Gray-crowned Rosy-FinchLeucosticte tephrocotis
- ORDER: Passeriformes
- FAMILY: Fringillidae
This delicate pink-and-brown songbird is among the hardiest of all birds. Gray-crowned Rosy-Finches nest in the highest parts of the highest mountains in North America—the Brooks Range, the Rockies, the Cascades, and the Sierra Nevada—as well as on Alaska’s Aleutian and Pribilof Islands. These little birds flash pink bellies and wings as they forage, seemingly at complete ease, on snowfields, forbidding talus slopes, and in high winds or snowstorms. In winter they move downslope to avoid heavy snow and may visit feeders, sometimes alongside other rosy-finch species.More ID Info
Find This Bird
Gray-crowned Rosy-Finches usually require a hike to find, particularly in summer when they tend to stay high in barren mountains near snowline. During winter they often descend to lower elevations, where they can be regular at feeders in some communities. Follow recent sightings from local birders or check eBird to help track down this nomadic species. They’re also fairly easy to find on remote Alaskan islands, if you have the chance to visit.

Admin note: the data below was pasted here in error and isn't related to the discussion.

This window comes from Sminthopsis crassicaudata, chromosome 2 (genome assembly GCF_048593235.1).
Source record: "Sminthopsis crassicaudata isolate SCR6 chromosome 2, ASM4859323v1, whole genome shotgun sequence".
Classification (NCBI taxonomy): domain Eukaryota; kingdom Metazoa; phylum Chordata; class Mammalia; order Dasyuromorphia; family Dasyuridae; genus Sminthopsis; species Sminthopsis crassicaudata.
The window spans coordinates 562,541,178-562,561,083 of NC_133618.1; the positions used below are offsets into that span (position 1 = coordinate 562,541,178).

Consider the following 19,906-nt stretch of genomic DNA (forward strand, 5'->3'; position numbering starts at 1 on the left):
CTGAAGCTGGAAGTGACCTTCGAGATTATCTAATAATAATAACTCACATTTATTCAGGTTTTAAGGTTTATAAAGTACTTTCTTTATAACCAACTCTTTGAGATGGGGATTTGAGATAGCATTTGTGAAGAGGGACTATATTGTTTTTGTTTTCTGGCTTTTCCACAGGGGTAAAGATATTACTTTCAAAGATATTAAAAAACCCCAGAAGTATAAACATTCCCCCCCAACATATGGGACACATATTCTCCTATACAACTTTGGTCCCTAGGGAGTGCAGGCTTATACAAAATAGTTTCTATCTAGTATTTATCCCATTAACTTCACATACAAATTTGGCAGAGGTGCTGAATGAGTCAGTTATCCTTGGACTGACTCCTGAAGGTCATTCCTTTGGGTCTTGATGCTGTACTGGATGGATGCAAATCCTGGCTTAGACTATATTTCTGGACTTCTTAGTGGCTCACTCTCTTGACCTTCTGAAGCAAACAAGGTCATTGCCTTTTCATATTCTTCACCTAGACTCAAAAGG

- Pinzón Montano Nuquigrís (Spanish)
- Roselin à tête grise (French)
Gray-crowned Rosy-Finches may visit backyard bird feeders in the winter. They readily eat black oil sunflower seed scattered on the ground or on platform feeders.
- Cool Facts
- Gray-crowned Rosy-Finch probably holds the record for highest-altitude breeding bird in North America, as it nests on the slopes of Denali, the continent’s highest peak.
- Perhaps because of its remote breeding sites, which allow little contact with humans, the Gray-crowned Rosy-Finch seems almost fearless and allows people to approach closely.
- Between 1983 and 1993, the three rosy-finch species of North American were merged with the Asian Rosy-Finch (Leucosticte arctoa) into a single species. But later genetic, biochemical, and morphological evidence prompted scientists to split the group into four species again: Asian, Gray-crowned, Brown-capped, and Black.
- The oldest recorded Gray-crowned Rosy-Finch was a female, and at least 6 years, 7 months old when she was recaptured and rereleased during banding operations in Alaska.